Day Two began at 0500 and I lollygagged about with 2 cups of steaming orange mocha cappuccino going as I broke camp – quietly. There were more than a dozen adventurers dozing nearby. I passed a group camped in the trail by pushing the bike cold through the tangle of tents and bikes, then out away from everybody toward the dirt road, and lit Casper up once again. She fired and purred, then she roared slowly on and on as I began to cruise on a warm 4-stroke from Austria; a fabulous dream machine begging for technical track and a good whacking on the loud handle….. but this was a cushy ride to make miles, see some country and meet new people having some fun. I made a fuel stop once I made pavement, and inquired about a café for breakfast. 13 miles ahead in Ovando was the “Stray Bullet Café,” perfect. I rolled in alone and as I sat to order, I was joined by Marcin from the Seattle metro area. Marcin and I ate together and exchanged pleasantries – a very fine fellow and Polish National here in the States for the past couple decades, and a computer genius with a degree from Princeton. He was on a big Suzuki V-Strom and liking his ride as well. I petted the beautiful Sheppard (looked like he had some Terveran in him though) before idling off and heading East to Lincoln. More fuel and a right hand turn got me back onto the dirt toward Marysville, the rally point for the day. I made a photo stop and let some riders past as I took in the view and snapped some pictures, then made tracks and passed a few riders back, and made Marysville by 12 noon. Marysville’s one horse up and left long ago, so I bolted for Day 3 on the spot, deciding to try some of the more challenging navigation on the rally in the afternoon, and see what I would find out about the alleged road closures dooming the primary route as planned going through and past the Rimini mines. As it happened, I made good time with nobody’s dust ahead, and navigated on the fly with the Garmin 60CSx in my custom cradle made of Boltaron 4330 (Concealex.) The road closure was there, but I routed around and stayed legal on good dirt into Cataract Basin and some glorious views. Penetrating further into the late afternoon, I made the ghost town of Comet and found bad tracks in my GPS, but good directions on my paper. So, after wangling around that extinct mining community, I set off down the High Ore Road toward Boulder, and made the Frontage Road in good time.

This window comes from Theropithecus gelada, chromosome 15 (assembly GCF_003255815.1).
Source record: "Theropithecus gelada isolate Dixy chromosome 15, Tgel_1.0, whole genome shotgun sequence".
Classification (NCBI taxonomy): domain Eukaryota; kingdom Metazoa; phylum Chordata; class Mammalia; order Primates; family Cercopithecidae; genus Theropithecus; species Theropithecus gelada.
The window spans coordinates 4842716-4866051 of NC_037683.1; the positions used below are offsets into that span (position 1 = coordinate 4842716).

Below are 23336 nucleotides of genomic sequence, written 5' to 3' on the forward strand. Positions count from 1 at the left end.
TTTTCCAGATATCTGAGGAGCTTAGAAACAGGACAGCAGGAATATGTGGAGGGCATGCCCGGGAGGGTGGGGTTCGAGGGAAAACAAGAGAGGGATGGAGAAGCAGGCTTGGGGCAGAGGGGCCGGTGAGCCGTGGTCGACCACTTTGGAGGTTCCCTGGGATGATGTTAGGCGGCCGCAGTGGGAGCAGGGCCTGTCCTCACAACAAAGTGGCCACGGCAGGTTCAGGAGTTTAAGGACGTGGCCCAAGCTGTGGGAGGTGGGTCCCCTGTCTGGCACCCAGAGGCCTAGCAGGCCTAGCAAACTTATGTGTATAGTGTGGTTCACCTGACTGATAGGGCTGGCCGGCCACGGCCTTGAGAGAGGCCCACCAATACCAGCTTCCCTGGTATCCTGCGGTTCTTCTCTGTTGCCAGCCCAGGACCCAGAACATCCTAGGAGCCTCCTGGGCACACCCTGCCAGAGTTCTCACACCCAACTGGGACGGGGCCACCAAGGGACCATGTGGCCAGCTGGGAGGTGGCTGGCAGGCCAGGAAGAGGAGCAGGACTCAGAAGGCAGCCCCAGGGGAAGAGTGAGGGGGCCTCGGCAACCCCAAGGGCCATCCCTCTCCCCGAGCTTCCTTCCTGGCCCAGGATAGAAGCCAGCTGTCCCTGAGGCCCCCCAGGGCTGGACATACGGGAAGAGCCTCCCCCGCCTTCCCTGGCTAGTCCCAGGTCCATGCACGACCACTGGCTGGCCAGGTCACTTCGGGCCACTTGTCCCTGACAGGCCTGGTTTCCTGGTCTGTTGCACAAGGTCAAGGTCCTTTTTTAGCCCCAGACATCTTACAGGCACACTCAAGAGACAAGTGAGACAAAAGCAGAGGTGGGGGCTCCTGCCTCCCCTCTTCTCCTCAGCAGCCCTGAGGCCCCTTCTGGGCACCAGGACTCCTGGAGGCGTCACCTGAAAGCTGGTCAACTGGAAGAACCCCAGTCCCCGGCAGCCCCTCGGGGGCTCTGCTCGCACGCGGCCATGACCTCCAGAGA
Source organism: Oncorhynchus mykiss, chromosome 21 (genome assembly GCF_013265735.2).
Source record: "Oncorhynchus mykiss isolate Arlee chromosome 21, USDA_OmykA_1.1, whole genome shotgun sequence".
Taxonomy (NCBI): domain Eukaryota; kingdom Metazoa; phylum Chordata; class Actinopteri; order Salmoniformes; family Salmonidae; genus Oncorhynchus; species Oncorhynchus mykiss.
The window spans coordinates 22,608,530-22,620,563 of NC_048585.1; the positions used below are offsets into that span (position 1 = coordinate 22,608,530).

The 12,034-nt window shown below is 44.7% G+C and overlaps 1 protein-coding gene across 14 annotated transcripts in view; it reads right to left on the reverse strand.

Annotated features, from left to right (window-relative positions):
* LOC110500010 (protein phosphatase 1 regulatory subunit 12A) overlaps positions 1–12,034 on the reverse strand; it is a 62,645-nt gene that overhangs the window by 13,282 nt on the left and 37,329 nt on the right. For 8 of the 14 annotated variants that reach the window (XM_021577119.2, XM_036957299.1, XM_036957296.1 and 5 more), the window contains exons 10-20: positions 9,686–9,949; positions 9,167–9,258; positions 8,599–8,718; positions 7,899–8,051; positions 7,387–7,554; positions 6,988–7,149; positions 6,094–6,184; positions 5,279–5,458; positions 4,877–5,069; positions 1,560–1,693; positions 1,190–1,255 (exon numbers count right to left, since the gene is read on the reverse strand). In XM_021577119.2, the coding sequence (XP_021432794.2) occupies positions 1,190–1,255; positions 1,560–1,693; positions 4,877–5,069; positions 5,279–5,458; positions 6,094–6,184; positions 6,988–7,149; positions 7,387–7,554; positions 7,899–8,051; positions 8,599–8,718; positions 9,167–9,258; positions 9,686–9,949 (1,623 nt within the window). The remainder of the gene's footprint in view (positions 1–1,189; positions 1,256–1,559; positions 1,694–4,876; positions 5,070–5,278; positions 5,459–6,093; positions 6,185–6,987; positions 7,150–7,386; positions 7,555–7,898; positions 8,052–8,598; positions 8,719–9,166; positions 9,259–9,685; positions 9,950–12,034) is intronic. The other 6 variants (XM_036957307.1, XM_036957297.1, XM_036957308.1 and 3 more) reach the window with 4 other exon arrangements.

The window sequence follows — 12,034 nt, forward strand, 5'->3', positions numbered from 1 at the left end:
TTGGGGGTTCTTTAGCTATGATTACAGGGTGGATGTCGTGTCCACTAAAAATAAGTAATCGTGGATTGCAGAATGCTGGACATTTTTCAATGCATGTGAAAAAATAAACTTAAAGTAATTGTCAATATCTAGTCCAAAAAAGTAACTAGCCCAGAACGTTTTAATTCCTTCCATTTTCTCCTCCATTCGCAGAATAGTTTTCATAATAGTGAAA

I fueled again in Boulder after backtracking for it, to load up for a final rally that would bring me all the way down along the Boulder river, along Lowland Creek and towards Butte from Walkerville past Sheepshead Mountain. The sun began to drop to the West as I made the North side of Butte – hometown of Robert Craig Knievel for those who keep track. I had made some bigger miles today and was beginning to feel it, and would have poured a basket-ful of wolverines down the front of my pants on a bet to secure a shower.  After checking a few motels for exorbitant prices, I grabbed a trayful of Arbys glick and used the bars on my Sony Walkman cell phone to holler at my wife. She had been following pretty attentively along this day on the live feed from the SPOTcast, and was wondering when the heck I was going to go down by 8 pm at this point and the cell call. I still needed fuel but vowed I would make the Delmoe Lake rally point that marked the end of Day 3 on out rally plan. I grabbed gas and a liter of water and stuffed it in my pack, and hauled out of town to connect with the tracks I left on Continental Drive, and remake the route connection South of Butte. Whoever laid in these tracks was in good humor, because I was leaving dirt road for two-track, then two-track for single-track. I ended up blowing almost a half hour trying to connect the dots before I bailed out and turned around for a sure thing as I know my way around Butte in general terms. The sun was almost gone by the time I made the Interstate 90 on-ramp and headed East for one exit, getting off at the top of the hill, Our Lady of the Rockies watching me the whole way until I disappeared at the Homestake exit, right past the fence along the highway I was handlebar close to 40 minutes before, and having no luck punching a whole in the wire to make a leap out onto I-90. Just as well……